I found myself out of touch on an island out of time Friday and Saturday. Work had me hopping the morning ferry out of Onancock to Tangier Island
I have visited Tangier about a dozen time in the last decade or two, sometimes for work and sometimes aboard Spartina on Tangier Sound sails. (For the record, on the neighboring island, Port Isobel, I dealt with a science type who used the word "spartina" when talking about the marsh grasses along the shore. He pronounced spar-TI-na. Just saying....)
The island is about crabs. Hard crabs, soft shell crabs, catching crabs with pots or by scraping the eel grass. Above is a crab that came is as a peeler - a crab about to shed its shell - but was not a peeler and went back into the creek to live another day.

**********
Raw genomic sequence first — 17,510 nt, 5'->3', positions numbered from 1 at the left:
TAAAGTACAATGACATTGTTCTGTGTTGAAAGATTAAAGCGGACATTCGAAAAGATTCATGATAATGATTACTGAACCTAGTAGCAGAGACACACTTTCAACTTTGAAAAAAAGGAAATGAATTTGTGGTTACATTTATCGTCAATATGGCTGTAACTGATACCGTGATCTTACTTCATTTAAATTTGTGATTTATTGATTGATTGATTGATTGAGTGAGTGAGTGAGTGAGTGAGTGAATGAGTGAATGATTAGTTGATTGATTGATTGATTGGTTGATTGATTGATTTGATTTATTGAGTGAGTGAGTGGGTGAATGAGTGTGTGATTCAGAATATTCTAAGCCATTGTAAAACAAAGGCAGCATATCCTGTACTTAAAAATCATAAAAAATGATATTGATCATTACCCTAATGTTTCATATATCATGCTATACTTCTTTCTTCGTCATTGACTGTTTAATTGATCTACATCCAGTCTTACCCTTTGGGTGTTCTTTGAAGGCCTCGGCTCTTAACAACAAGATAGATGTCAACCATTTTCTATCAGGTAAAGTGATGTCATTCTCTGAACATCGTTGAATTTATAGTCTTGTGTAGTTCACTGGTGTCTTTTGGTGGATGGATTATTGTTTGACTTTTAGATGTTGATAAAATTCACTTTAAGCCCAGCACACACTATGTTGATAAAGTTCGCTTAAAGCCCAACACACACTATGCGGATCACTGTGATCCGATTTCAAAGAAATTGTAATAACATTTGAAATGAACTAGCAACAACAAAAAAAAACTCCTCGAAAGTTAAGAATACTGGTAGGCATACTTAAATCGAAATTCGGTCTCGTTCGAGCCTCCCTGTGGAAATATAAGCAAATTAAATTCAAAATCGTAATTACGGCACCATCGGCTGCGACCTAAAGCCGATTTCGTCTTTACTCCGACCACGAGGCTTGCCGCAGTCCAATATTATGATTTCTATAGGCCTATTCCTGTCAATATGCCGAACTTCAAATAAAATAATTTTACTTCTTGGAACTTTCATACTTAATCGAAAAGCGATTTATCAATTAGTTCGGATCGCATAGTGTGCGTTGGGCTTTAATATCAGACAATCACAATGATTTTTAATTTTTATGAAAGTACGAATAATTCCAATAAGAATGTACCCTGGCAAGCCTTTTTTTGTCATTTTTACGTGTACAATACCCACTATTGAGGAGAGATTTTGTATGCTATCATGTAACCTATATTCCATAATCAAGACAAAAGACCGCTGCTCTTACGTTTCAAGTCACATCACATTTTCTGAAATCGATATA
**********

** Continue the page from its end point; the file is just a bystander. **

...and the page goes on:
Above are soft shells, having been caught as peelers then "busted," the local term for shedding their hard shells. They are boxed and chilled, still alive, ready for market.
Tangier, like neighboring Smith Island, is an island out of time. A thick brogue is spoken by the islanders, one that is said to date back to old English. The people live a simple, traditional life, working to the rhythm of the water and seasons. It is also an island out of touch, in a good way. No cell phone connectivity, very little access to the internet. Kind of nice for a couple of days.
The island, sadly, is eroding away. There is talk of jetties and costly efforts to save what land is left. There are studies being done, studies that could take years and producing solutions that could take decades. Ask any islander and they will tell you they don't have years to figure this out. The consensus is that they have one more hurricane, and that could be the end of Tangier Island. In more ways than one, it is an island out of time.